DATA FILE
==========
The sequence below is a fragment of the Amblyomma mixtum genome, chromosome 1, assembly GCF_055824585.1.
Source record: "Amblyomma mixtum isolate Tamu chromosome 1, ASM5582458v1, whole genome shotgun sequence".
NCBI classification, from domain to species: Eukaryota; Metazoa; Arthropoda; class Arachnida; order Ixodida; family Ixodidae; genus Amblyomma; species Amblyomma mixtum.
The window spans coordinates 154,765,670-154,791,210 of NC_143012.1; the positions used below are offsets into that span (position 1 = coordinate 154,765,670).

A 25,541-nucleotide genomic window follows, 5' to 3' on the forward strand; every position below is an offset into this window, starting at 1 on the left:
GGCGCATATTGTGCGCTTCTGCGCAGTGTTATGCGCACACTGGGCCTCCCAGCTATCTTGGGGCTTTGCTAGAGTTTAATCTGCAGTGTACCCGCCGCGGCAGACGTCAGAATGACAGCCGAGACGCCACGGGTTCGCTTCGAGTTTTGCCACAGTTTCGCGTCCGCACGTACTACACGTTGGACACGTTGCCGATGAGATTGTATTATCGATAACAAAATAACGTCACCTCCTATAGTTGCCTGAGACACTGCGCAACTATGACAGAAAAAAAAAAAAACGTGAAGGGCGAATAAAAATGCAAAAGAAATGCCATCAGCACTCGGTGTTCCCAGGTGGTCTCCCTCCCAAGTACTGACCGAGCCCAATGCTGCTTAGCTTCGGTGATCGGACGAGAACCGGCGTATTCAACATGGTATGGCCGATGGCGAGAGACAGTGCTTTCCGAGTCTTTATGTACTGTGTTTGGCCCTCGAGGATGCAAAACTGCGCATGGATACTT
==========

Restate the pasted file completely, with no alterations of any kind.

The sequence below is a fragment of the Amblyomma mixtum genome, chromosome 1, assembly GCF_055824585.1.
Source record: "Amblyomma mixtum isolate Tamu chromosome 1, ASM5582458v1, whole genome shotgun sequence".
NCBI classification, from domain to species: Eukaryota; Metazoa; Arthropoda; class Arachnida; order Ixodida; family Ixodidae; genus Amblyomma; species Amblyomma mixtum.
The window spans coordinates 154,765,670-154,791,210 of NC_143012.1; the positions used below are offsets into that span (position 1 = coordinate 154,765,670).

A 25,541-nucleotide genomic window follows, 5' to 3' on the forward strand; every position below is an offset into this window, starting at 1 on the left:
GGCGCATATTGTGCGCTTCTGCGCAGTGTTATGCGCACACTGGGCCTCCCAGCTATCTTGGGGCTTTGCTAGAGTTTAATCTGCAGTGTACCCGCCGCGGCAGACGTCAGAATGACAGCCGAGACGCCACGGGTTCGCTTCGAGTTTTGCCACAGTTTCGCGTCCGCACGTACTACACGTTGGACACGTTGCCGATGAGATTGTATTATCGATAACAAAATAACGTCACCTCCTATAGTTGCCTGAGACACTGCGCAACTATGACAGAAAAAAAAAAAAACGTGAAGGGCGAATAAAAATGCAAAAGAAATGCCATCAGCACTCGGTGTTCCCAGGTGGTCTCCCTCCCAAGTACTGACCGAGCCCAATGCTGCTTAGCTTCGGTGATCGGACGAGAACCGGCGTATTCAACATGGTATGGCCGATGGCGAGAGACAGTGCTTTCCGAGTCTTTATGTACTGTGTTTGGCCCTCGAGGATGCAAAACTGCGCATGGATACTT